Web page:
- Are any other offerings available and how effective those are?
With this empathy exercise, the provider gets a high-level idea of what the user really wants or is looking for. Relevant data collection and recursive pattern analysis help to analyze and predict the pulse of the user. More follow-up discussions involving industry experts or subject matter experts further aid to ascertain the deeper know-how of the user.
DEFINE: Once we have a high-level idea of the problem coming as an output from Empathize stage, the define stage helps to structure the problem statement in a simple way. Deep thinking and analysis are required to break down the bigger problems into many smaller chunks for further analysis. Finally, the problem is simplified for design thinkers before plunging into the ideate stage.
For e.g. If we ask a person struck in peak traffic what is his/her biggest problem, they may respond by saying that their biggest problem is getting late to work or catching a flight, or meeting someone. The solution to this problem could be shortening the waiting time. However, the problem itself is not limited to one person. The problem could be too many cars on the road, bad conditions on the road, vehicle breakdowns on farther routes, etc. We need to discover the main issue and find out solutions on how we can define the single biggest problem, which in hindsight takes care of other associated problems.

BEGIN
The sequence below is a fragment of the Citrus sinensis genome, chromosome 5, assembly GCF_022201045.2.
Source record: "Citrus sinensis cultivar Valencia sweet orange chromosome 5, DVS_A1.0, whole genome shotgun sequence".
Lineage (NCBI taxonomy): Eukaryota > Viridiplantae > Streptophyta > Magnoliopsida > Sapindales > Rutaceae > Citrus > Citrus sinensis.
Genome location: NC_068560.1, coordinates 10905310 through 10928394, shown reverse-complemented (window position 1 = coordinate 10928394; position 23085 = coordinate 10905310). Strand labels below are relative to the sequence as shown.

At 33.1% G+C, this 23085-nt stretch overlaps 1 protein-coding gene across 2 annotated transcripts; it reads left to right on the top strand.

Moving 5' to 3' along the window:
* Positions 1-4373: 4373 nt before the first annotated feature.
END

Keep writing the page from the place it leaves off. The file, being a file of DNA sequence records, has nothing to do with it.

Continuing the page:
Defining the problem is one of the key steps of design thinking. If the problem is not defined appropriately, it would be very difficult for the design thinkers to find right solutions.
IDEATE: Once the problem statement is defined and formulated, the next step of ideation starts. This is the most interesting as well frustrating phase of Design Thinking. It is interesting because the team surpasses their creative imaginations without restrictions and sometimes discovers multiple aspects of themselves that were undiscovered. This phase is frustrating because many ideas are thrown out of the window thereby demoralizing the participant in the process. However, the crux of the phase lies in the fact that the IDEATE phase brings the best out of any discussions provided, and enough time, energy, and enthusiasm is put into it.
There is a need to find a broader solution to the problem which involves an iterative process that includes mapping on a whiteboard or pulling up a drawing board. One has to go beyond their traditional thinking in order to wear a creative hat. More ideas, more debates, and more fights can lead to the emergence of 1 or 2 revolutionary ideas.
There are some basic rules which need to be followed:
- Visualization is the key. One has to visualize the problem and the proposed solution. It can be done through drawings, sketching, scribbling, annotating, etc. The image of the problem should be clear before jumping into solution design.
- Keep walking, moving, and stretching but DO NOT SIT while in ideation phase. Many believe that thoughts are energized when we move around and are not stuck up in a place.